I am a chemical oceanographer, interested in the role marine microbes play in global biogeochemical cycles, with an emphasis on linking the rates of chemical processes with the activity of microbes. Marine microbes are diverse, abundant, and dynamic. Their activity is instrumental in determining the magnitude and rate of fluxes of oxygen, carbon, nitrogen, phosphorus and other elements moving through various compartments of the ocean system—mediating the transfer between particulate and dissolved material, transport of material from the surface to the deep, exchange between water column and sediment, ocean and atmosphere—ultimately influencing the role that the ocean plays in broader earth systems. My research aims to quantify the role of microbes in controlling these fluxes.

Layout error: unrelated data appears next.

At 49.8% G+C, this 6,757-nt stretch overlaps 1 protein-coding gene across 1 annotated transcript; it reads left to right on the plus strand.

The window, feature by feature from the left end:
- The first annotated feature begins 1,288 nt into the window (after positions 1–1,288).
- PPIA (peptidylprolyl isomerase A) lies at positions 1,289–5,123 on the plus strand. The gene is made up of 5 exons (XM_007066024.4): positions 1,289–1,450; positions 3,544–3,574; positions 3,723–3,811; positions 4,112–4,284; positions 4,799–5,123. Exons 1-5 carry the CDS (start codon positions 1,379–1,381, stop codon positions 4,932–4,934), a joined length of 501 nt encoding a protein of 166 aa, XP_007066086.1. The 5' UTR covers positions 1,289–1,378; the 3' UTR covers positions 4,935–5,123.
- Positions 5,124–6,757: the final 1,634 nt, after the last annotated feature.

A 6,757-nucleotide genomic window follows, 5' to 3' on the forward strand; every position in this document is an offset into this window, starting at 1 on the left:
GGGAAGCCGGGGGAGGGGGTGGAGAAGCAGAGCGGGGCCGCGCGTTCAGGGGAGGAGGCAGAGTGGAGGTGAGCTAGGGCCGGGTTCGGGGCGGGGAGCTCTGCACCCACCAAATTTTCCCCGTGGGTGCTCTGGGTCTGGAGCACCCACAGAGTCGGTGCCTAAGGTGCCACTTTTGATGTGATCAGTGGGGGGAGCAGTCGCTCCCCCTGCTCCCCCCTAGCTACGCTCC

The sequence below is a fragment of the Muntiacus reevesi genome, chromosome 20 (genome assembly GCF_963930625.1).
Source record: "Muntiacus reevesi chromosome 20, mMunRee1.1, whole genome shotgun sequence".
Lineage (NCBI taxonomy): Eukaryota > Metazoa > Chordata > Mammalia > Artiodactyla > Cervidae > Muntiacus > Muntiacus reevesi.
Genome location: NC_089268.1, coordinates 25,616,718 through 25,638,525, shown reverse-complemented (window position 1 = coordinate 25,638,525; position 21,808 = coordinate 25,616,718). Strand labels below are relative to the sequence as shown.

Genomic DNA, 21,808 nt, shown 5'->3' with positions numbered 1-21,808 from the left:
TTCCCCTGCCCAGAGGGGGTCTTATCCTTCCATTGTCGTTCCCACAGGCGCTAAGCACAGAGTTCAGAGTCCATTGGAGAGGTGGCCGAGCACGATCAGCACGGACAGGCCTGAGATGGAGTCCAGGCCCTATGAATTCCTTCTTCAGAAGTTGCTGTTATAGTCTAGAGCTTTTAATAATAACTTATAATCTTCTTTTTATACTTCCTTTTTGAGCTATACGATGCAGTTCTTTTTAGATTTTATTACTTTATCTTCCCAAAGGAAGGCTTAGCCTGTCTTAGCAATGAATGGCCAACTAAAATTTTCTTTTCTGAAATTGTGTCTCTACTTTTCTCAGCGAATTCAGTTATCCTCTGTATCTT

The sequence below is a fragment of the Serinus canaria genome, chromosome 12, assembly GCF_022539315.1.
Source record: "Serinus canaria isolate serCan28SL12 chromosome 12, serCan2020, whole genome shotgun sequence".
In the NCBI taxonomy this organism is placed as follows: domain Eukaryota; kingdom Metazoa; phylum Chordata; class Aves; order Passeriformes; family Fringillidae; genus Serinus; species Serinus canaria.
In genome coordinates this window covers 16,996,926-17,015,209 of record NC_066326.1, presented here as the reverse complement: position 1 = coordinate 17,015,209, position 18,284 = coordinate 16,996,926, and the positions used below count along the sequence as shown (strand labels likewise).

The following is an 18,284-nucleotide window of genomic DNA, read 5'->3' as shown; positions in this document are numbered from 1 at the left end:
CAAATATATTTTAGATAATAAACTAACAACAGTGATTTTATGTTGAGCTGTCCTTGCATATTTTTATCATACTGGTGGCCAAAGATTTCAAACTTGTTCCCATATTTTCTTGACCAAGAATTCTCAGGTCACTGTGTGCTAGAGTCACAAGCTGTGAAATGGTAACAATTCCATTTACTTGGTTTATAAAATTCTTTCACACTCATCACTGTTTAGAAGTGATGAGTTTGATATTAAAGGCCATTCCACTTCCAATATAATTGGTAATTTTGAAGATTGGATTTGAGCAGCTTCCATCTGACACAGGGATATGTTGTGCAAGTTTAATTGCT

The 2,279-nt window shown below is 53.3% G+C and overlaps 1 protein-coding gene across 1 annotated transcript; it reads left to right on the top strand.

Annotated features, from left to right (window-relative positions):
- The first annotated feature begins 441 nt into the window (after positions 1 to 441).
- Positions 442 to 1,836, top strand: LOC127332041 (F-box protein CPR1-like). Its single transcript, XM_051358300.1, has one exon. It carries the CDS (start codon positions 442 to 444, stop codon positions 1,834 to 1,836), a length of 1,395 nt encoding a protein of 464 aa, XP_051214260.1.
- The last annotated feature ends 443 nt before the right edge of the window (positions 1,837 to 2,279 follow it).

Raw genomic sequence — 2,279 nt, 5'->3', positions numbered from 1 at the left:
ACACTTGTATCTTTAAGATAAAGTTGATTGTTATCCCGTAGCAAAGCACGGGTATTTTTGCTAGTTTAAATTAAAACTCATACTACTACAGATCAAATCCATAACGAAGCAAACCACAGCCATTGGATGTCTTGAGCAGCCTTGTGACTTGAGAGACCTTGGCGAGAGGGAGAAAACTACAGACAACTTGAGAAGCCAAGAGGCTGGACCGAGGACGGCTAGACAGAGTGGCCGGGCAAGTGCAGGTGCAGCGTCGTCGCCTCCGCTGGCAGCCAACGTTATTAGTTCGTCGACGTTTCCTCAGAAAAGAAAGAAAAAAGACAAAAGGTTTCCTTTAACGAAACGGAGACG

My research centers on an environmental approach to this challenge, using geochemical tools to target biochemicals in the environment that are representative of specific microbes and microbial processes. Current projects are focused on quantifying microbial cycling of inorganic and organic phosphorus and identifying the cellular underpinnings that control uptake rates in the most abundant microbial groups in oligotrophic environments. I use a variety of analytical tools, including cell sorting flow cytometry to identify, quantify, and separate different microbial groups, mass spectrometry to identify and quantify microbial biochemicals, and isotope labeling to measure the rates of production and consumption of these biochemicals. By connecting these pieces of information my research aims to build a mechanistic understanding of the present-day processes influencing the global cycling of major elements, enhancing our ability to predict future changes in environmental processes and interpret records of paleoenvironments.